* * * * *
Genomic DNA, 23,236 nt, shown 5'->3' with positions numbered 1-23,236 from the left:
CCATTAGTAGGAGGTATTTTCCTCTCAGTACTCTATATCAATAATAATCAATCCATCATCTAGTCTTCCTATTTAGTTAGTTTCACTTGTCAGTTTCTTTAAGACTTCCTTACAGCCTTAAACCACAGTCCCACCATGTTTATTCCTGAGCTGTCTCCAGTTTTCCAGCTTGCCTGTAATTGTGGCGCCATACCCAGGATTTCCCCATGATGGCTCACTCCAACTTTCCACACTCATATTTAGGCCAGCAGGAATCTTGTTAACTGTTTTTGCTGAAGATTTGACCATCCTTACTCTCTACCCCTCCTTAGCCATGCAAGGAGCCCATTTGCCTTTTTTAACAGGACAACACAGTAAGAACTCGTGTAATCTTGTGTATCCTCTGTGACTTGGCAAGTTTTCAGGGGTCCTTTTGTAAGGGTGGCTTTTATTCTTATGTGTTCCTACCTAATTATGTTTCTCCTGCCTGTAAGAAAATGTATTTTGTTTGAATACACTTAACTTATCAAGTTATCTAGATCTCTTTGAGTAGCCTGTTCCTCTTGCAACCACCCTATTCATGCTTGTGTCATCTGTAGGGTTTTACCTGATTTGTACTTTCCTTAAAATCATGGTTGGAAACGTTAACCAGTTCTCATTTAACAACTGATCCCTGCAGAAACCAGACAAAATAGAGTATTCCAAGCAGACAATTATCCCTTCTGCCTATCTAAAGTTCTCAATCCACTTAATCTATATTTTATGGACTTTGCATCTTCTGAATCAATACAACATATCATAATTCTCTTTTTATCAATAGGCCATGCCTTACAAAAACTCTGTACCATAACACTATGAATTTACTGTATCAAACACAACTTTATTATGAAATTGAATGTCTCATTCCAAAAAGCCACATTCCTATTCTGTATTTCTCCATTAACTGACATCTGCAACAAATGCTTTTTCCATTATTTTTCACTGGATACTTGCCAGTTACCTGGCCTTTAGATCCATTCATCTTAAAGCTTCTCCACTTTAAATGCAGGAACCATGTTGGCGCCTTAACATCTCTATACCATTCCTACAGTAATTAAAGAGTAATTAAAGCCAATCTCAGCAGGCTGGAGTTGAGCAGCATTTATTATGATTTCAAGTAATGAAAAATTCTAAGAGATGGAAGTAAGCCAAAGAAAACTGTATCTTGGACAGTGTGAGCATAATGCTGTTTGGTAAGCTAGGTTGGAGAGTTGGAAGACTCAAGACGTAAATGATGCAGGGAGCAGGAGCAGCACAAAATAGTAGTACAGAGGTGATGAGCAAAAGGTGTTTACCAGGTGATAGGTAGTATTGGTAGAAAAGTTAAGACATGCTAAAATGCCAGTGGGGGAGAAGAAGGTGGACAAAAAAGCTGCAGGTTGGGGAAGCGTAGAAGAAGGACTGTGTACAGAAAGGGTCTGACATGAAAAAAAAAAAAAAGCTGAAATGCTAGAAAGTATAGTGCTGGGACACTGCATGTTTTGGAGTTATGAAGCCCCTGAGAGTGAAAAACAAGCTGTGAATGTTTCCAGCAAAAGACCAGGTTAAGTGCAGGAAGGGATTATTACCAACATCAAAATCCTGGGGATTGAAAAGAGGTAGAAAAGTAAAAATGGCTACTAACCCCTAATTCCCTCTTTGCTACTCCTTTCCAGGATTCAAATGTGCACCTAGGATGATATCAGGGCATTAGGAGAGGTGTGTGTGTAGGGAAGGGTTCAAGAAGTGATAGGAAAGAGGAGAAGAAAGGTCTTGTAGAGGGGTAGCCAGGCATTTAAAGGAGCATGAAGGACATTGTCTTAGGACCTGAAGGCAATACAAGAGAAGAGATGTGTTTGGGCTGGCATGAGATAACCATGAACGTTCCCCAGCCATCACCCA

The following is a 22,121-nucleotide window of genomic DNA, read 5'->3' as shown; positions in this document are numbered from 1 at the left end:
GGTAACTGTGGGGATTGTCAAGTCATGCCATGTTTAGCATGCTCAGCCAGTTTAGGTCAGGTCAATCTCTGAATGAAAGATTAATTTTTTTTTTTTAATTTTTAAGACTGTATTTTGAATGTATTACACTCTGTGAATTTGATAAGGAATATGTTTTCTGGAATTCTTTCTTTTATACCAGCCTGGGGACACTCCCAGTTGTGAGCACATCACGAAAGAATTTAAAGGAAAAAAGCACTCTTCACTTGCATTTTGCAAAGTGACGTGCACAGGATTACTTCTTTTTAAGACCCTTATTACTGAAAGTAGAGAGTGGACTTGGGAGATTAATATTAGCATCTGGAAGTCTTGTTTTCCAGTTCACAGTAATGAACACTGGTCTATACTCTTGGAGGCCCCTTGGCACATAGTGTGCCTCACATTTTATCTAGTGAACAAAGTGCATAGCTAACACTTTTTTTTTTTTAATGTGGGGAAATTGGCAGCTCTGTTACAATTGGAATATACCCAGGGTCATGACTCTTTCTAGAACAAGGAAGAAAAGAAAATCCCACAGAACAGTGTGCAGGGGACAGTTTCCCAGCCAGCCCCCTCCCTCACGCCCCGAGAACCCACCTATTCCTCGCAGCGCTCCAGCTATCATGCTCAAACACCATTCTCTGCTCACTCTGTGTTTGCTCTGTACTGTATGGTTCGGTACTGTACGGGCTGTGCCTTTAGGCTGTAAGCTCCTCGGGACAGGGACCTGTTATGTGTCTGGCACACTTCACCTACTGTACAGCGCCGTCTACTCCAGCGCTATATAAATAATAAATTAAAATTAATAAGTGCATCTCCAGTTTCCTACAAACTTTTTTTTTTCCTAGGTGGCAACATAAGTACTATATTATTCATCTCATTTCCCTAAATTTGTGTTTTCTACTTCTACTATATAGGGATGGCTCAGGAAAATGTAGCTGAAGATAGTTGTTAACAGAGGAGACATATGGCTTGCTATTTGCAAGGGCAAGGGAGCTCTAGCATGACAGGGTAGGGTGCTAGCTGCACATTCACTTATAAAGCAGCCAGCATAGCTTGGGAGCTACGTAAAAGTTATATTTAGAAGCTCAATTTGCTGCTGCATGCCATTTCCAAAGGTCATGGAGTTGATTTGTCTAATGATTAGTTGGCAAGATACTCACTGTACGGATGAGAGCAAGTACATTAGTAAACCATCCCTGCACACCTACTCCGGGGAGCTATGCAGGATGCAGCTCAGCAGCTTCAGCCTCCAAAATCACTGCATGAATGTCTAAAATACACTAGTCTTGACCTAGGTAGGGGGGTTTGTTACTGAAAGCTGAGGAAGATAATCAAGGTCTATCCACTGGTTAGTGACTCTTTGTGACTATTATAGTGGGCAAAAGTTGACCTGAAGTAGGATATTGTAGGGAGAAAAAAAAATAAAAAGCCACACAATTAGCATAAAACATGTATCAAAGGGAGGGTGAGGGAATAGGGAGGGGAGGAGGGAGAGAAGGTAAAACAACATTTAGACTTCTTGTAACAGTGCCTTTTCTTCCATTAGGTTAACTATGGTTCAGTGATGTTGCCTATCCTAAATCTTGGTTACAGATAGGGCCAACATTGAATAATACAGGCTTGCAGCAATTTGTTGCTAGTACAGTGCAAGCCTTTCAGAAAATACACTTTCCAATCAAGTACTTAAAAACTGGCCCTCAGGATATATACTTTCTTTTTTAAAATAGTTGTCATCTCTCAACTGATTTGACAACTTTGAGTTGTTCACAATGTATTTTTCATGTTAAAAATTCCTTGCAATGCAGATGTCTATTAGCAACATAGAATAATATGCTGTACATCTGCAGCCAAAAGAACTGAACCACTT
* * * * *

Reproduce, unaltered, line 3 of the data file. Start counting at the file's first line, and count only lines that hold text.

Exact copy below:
The following is a 22,121-nucleotide window of genomic DNA, read 5'->3' as shown; positions in this document are numbered from 1 at the left end: